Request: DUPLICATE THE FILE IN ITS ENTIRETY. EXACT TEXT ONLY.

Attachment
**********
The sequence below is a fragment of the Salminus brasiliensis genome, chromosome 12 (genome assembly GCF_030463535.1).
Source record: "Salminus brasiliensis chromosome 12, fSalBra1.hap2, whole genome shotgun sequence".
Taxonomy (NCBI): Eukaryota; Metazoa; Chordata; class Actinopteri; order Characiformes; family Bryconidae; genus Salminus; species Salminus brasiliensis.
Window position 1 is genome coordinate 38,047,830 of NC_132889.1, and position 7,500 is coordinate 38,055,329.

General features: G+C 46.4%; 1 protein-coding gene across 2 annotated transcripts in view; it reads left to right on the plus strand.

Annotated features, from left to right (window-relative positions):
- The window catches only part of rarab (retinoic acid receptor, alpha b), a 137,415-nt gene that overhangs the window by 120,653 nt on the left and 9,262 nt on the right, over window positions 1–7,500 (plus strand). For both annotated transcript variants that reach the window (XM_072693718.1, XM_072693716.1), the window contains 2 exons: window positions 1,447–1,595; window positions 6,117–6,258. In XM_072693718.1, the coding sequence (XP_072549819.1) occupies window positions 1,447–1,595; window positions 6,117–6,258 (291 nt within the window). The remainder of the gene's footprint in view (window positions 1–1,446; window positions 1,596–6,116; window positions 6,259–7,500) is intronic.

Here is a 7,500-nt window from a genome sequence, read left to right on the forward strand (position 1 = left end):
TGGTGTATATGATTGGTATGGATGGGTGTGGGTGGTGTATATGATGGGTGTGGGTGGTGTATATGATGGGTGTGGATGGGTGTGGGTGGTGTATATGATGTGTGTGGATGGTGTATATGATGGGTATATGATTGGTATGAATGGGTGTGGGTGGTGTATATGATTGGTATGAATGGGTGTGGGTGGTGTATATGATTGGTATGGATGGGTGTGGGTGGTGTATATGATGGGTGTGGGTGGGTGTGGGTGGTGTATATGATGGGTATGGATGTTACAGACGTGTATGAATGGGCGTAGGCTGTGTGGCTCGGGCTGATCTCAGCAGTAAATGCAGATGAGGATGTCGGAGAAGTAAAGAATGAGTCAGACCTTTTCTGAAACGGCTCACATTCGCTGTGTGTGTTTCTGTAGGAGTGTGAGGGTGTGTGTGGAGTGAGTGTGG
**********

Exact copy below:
The sequence below is a fragment of the Salminus brasiliensis genome, chromosome 12 (genome assembly GCF_030463535.1).
Source record: "Salminus brasiliensis chromosome 12, fSalBra1.hap2, whole genome shotgun sequence".
Taxonomy (NCBI): Eukaryota; Metazoa; Chordata; class Actinopteri; order Characiformes; family Bryconidae; genus Salminus; species Salminus brasiliensis.
Window position 1 is genome coordinate 38,047,830 of NC_132889.1, and position 7,500 is coordinate 38,055,329.

General features: G+C 46.4%; 1 protein-coding gene across 2 annotated transcripts in view; it reads left to right on the plus strand.

Annotated features, from left to right (window-relative positions):
- The window catches only part of rarab (retinoic acid receptor, alpha b), a 137,415-nt gene that overhangs the window by 120,653 nt on the left and 9,262 nt on the right, over window positions 1–7,500 (plus strand). For both annotated transcript variants that reach the window (XM_072693718.1, XM_072693716.1), the window contains 2 exons: window positions 1,447–1,595; window positions 6,117–6,258. In XM_072693718.1, the coding sequence (XP_072549819.1) occupies window positions 1,447–1,595; window positions 6,117–6,258 (291 nt within the window). The remainder of the gene's footprint in view (window positions 1–1,446; window positions 1,596–6,116; window positions 6,259–7,500) is intronic.

Here is a 7,500-nt window from a genome sequence, read left to right on the forward strand (position 1 = left end):
TGGTGTATATGATTGGTATGGATGGGTGTGGGTGGTGTATATGATGGGTGTGGGTGGTGTATATGATGGGTGTGGATGGGTGTGGGTGGTGTATATGATGTGTGTGGATGGTGTATATGATGGGTATATGATTGGTATGAATGGGTGTGGGTGGTGTATATGATTGGTATGAATGGGTGTGGGTGGTGTATATGATTGGTATGGATGGGTGTGGGTGGTGTATATGATGGGTGTGGGTGGGTGTGGGTGGTGTATATGATGGGTATGGATGTTACAGACGTGTATGAATGGGCGTAGGCTGTGTGGCTCGGGCTGATCTCAGCAGTAAATGCAGATGAGGATGTCGGAGAAGTAAAGAATGAGTCAGACCTTTTCTGAAACGGCTCACATTCGCTGTGTGTGTTTCTGTAGGAGTGTGAGGGTGTGTGTGGAGTGAGTGTGG